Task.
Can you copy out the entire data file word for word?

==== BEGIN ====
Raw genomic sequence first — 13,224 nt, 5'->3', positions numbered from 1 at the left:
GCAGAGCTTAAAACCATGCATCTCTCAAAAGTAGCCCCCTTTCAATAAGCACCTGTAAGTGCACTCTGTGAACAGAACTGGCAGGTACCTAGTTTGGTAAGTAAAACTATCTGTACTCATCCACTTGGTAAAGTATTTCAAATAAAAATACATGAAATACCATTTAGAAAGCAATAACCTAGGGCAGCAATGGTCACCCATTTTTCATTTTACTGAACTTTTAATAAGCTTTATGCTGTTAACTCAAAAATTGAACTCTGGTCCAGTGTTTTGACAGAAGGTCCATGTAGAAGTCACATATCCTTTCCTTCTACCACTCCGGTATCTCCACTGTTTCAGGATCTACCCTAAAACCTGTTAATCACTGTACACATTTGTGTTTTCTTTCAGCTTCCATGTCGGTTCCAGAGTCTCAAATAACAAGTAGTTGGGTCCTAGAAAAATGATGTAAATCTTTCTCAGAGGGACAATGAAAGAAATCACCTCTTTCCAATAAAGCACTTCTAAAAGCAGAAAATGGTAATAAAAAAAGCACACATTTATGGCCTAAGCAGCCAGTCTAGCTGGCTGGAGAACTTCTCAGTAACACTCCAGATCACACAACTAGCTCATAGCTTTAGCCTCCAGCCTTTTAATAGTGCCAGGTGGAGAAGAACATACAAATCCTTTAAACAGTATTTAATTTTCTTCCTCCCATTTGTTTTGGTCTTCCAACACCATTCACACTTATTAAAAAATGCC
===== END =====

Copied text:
Raw genomic sequence first — 13,224 nt, 5'->3', positions numbered from 1 at the left:
GCAGAGCTTAAAACCATGCATCTCTCAAAAGTAGCCCCCTTTCAATAAGCACCTGTAAGTGCACTCTGTGAACAGAACTGGCAGGTACCTAGTTTGGTAAGTAAAACTATCTGTACTCATCCACTTGGTAAAGTATTTCAAATAAAAATACATGAAATACCATTTAGAAAGCAATAACCTAGGGCAGCAATGGTCACCCATTTTTCATTTTACTGAACTTTTAATAAGCTTTATGCTGTTAACTCAAAAATTGAACTCTGGTCCAGTGTTTTGACAGAAGGTCCATGTAGAAGTCACATATCCTTTCCTTCTACCACTCCGGTATCTCCACTGTTTCAGGATCTACCCTAAAACCTGTTAATCACTGTACACATTTGTGTTTTCTTTCAGCTTCCATGTCGGTTCCAGAGTCTCAAATAACAAGTAGTTGGGTCCTAGAAAAATGATGTAAATCTTTCTCAGAGGGACAATGAAAGAAATCACCTCTTTCCAATAAAGCACTTCTAAAAGCAGAAAATGGTAATAAAAAAAGCACACATTTATGGCCTAAGCAGCCAGTCTAGCTGGCTGGAGAACTTCTCAGTAACACTCCAGATCACACAACTAGCTCATAGCTTTAGCCTCCAGCCTTTTAATAGTGCCAGGTGGAGAAGAACATACAAATCCTTTAAACAGTATTTAATTTTCTTCCTCCCATTTGTTTTGGTCTTCCAACACCATTCACACTTATTAAAAAATGCC